Hanging in the balance could be whether about 500 students a year in the Sullivan North and South high school zones attend those schools or Kingsport’s Dobyns-Bennett High School, although the proposal the board will consider is to ease into the transition over time.
Director of Schools Jack Barnes announced he would put the matter on the June 1 BOE meeting after the board addressed the issue during a daylong retreat held at Northeast State Technical Community College Wednesday.
At issues are two things: a 1979 policy that allows students in the old Lynn View High School zone to attend Sullivan North High School zone schools, and an April 2006 board vote that students in areas annexed since that time can attend the county school to which they previously were zoned.
“You all have asked us to staff for in-zone students only,” Barnes told the board, adding that displaced students still could apply for placement through the annual lottery process.
BOE member Dan Wells of Lynn Garden cited a potential projected fall from 2,041 to 1,643 in the North zone’s student population.
But Barnes and board member Jack Bales of Sullivan Gardens said the BOE needs to address the issue as it looks at requesting the County Commission fund a countywide school building, renovation and addition plan — including closing up to 12 schools — at a cost of more than $201 million and eventual annual operational savings of $2.1 million a year.
Bales said the county system should be serving the students it is “legally required to serve,” and Kingsport should do the same.
For instance, in the North zone 150 “1979 Rule” Kingsport students attend county schools, while the bulk of 87 other out-of-zone students come from elsewhere in Kingsport. BOE members said about 40 county students attend the city-operated Kennedy Elementary in Lynn Garden tuition free.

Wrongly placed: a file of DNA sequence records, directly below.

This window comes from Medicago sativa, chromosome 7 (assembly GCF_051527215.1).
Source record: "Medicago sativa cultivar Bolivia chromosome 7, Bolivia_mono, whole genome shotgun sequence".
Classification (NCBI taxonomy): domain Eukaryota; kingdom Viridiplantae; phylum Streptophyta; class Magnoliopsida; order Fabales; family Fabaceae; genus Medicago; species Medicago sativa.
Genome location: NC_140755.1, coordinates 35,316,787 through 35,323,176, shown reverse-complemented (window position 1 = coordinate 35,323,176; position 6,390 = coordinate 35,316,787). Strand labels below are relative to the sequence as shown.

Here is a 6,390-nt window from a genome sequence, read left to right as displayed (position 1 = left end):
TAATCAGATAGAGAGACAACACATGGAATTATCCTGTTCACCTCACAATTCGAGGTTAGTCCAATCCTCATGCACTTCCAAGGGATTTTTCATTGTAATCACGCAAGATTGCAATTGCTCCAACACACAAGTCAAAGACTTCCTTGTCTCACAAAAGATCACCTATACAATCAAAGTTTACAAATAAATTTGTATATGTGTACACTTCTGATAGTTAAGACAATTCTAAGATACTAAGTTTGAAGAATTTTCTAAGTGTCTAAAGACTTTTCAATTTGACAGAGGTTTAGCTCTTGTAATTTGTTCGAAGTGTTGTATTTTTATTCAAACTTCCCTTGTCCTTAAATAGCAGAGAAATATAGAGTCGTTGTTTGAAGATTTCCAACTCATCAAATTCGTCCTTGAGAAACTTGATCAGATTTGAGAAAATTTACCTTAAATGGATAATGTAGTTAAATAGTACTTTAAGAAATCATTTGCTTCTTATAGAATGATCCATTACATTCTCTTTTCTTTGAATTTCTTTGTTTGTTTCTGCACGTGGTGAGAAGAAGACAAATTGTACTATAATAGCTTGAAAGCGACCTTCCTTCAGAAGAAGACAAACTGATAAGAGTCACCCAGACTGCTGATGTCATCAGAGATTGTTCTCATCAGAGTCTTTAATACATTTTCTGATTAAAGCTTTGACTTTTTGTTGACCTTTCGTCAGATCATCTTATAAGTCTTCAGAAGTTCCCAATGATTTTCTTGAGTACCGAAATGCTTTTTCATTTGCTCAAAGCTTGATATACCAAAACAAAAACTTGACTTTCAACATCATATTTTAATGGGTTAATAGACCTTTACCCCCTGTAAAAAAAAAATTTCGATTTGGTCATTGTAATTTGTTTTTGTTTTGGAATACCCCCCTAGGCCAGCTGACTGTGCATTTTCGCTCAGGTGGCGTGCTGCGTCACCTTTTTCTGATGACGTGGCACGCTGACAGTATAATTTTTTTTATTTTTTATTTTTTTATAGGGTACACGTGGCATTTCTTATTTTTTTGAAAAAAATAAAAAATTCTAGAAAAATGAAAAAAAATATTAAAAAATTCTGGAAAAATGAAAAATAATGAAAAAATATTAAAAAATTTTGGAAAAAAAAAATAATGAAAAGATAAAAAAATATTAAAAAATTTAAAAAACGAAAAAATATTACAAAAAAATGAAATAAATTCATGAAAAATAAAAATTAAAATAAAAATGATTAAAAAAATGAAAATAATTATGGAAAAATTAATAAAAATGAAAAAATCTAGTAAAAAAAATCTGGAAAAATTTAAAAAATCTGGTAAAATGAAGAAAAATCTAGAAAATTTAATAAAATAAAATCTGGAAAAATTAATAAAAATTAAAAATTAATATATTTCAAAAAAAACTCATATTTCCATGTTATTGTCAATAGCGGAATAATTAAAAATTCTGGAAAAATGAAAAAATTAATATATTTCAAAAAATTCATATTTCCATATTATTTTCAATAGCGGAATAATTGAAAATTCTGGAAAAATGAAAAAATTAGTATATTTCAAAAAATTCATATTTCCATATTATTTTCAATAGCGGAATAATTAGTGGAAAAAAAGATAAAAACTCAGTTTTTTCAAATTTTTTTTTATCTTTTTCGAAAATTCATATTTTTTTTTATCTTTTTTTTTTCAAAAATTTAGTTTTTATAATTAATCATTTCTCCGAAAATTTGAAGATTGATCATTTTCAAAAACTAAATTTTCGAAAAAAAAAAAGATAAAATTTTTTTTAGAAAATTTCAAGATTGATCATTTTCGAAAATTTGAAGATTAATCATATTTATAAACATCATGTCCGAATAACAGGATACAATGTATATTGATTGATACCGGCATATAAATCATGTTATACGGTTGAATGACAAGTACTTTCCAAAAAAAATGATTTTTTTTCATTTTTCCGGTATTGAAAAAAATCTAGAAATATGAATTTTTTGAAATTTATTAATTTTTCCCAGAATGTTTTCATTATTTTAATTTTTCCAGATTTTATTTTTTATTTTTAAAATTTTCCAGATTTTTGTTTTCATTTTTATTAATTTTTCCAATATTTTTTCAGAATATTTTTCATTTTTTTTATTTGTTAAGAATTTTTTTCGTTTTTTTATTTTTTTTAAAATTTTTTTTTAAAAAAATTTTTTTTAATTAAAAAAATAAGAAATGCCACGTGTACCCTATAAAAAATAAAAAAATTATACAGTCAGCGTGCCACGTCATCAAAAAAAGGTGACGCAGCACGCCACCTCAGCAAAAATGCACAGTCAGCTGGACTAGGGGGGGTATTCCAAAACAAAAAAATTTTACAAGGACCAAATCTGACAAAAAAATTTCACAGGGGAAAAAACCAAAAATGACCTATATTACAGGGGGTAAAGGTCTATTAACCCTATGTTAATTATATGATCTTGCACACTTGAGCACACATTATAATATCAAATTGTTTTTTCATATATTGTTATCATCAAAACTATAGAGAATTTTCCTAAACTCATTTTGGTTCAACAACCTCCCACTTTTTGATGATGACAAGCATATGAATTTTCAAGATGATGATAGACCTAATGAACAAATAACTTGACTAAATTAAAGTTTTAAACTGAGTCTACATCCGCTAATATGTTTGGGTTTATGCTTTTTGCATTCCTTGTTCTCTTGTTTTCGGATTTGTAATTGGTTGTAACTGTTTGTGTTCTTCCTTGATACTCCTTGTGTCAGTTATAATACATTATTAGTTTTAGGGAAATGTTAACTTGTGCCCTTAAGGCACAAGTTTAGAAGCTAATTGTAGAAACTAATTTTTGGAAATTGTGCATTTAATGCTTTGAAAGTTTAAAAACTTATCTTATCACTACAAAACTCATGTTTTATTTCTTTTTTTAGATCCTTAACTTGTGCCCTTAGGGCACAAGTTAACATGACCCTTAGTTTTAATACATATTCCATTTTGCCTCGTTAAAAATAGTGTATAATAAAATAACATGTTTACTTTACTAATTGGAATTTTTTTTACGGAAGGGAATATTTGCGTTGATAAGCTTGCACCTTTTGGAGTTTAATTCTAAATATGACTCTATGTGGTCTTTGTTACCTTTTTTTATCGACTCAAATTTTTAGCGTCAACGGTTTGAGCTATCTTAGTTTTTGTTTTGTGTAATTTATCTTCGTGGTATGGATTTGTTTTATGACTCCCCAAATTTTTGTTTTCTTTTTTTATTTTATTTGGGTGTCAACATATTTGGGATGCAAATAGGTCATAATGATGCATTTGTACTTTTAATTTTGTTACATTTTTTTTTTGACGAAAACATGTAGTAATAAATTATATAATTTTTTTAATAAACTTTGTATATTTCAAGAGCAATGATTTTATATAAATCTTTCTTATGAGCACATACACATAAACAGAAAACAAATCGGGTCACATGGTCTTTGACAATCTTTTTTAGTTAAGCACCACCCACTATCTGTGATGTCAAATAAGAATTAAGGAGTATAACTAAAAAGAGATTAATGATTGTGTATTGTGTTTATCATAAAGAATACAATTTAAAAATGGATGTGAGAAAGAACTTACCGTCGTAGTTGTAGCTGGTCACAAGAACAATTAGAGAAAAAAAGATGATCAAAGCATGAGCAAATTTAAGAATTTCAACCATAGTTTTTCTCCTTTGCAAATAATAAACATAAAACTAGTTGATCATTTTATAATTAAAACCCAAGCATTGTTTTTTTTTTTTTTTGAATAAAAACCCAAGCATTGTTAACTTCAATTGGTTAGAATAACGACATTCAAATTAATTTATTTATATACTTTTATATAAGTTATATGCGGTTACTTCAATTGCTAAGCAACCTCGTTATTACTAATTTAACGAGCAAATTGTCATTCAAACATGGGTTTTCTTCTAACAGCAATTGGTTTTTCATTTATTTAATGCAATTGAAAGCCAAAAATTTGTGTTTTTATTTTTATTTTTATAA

BOE member Larry Harris of Colonial Heights said the 1979 Rule and April 2006 issue — which for now mostly affects the Rock Springs area subject to Kingsport annexations and annexation proposals — should be considered as one issue, not two.
Barnes said he would draft a proposal that would make a transition that might, for instance, allow students in elementary, middle or high school to finish out that level in the county system.
An earlier proposal — tabled by the board in April for later discussion at the May meeting but then delayed until retreat discussion — would have exempted those in the 10th grade or higher but not provided them any transportation.
Also at the June 1 BOE meeting, the board is to consider closing Gunnings School, which houses mostly special education and alternative high school classes, and moving programs elsewhere to save more than $40,000 a year plus one-time upcoming costs of $56,000.
BOE members will also discuss extending the school day from 7 to 7.5 hours to pick up eight weather days and five days for teacher professional development.